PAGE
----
Special-effects pioneer Stan Winston once admitted that, prior to reading James Cameron’s script for The Terminator (1984), he had simply categorized it as a “little low budget film.” Later, he would describe it as “one of the most fantastic scripts I’ve ever read.” What Winston saw in James Cameron’s Hollywood debut was a thematically complex, politically relevant film hiding inside a genre-spanning crowd-pleaser that effortlessly blended the chase-driven action movie with elements of science fiction and horror. With the figure of the Terminator, Cameron presents the ultimate vision of Eisenhower’s military-industrial complex infused with neo-liberal philosophy, as well as an incarnation of Marx’s warning that capitalism would inevitably lead to the replacement of humans by machines. Then, he places this character in a story that incorporates references to the Holocaust, the Cold War, and second-wave feminism.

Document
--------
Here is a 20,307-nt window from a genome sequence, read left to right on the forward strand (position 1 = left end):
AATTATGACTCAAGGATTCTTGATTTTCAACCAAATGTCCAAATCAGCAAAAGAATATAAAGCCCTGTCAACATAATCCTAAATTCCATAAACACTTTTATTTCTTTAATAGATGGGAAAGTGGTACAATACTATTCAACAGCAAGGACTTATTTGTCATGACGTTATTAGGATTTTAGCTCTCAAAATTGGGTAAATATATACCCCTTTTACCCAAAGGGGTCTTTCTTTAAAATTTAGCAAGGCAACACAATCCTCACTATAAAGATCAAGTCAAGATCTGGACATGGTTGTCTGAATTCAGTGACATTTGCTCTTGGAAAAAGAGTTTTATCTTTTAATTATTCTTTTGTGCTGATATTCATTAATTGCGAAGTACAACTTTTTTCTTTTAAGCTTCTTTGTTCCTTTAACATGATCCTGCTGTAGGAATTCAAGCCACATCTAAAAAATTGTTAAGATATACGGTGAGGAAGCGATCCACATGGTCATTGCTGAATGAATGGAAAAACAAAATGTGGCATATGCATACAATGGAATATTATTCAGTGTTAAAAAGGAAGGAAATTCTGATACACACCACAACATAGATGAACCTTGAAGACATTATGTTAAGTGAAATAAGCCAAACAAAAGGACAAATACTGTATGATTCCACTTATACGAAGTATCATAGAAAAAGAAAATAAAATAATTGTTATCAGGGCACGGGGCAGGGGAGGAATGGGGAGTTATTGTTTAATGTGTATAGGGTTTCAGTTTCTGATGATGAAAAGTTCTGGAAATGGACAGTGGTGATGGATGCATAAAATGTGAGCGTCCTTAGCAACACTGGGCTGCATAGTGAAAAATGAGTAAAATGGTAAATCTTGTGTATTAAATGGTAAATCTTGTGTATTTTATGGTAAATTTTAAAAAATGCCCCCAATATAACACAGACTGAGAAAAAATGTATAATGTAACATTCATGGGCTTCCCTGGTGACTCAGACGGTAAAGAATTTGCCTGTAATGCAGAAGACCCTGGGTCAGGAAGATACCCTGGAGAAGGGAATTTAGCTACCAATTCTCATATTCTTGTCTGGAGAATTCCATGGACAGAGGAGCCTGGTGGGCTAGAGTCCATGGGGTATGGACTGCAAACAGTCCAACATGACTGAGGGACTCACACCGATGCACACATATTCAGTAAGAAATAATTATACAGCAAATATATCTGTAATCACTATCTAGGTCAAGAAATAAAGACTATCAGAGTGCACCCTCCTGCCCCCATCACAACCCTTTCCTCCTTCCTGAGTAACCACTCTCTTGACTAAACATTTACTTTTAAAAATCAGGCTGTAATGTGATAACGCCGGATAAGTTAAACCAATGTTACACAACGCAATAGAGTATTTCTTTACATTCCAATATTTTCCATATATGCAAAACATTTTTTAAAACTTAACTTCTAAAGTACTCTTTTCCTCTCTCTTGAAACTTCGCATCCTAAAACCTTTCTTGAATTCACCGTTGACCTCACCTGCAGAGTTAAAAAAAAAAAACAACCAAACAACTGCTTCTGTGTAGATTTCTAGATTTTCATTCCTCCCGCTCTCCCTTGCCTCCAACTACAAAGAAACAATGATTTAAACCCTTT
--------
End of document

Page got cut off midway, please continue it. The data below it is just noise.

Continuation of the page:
In addition to the film’s revolutionary aesthetic and insightful socio-political content, this seminar will consider the impact of The Terminator on the development of special make-up effects, with a focus on the work of Stan Winston. This film heralded the initial creation of full-scale, live-action animatronics, which were developed for the Terminator’s endoskeleton. Winston would later improve upon this early effort for films like Cameron's own Aliens (1986) and Jurassic Park (1993) —each of which earned him an Academy Award.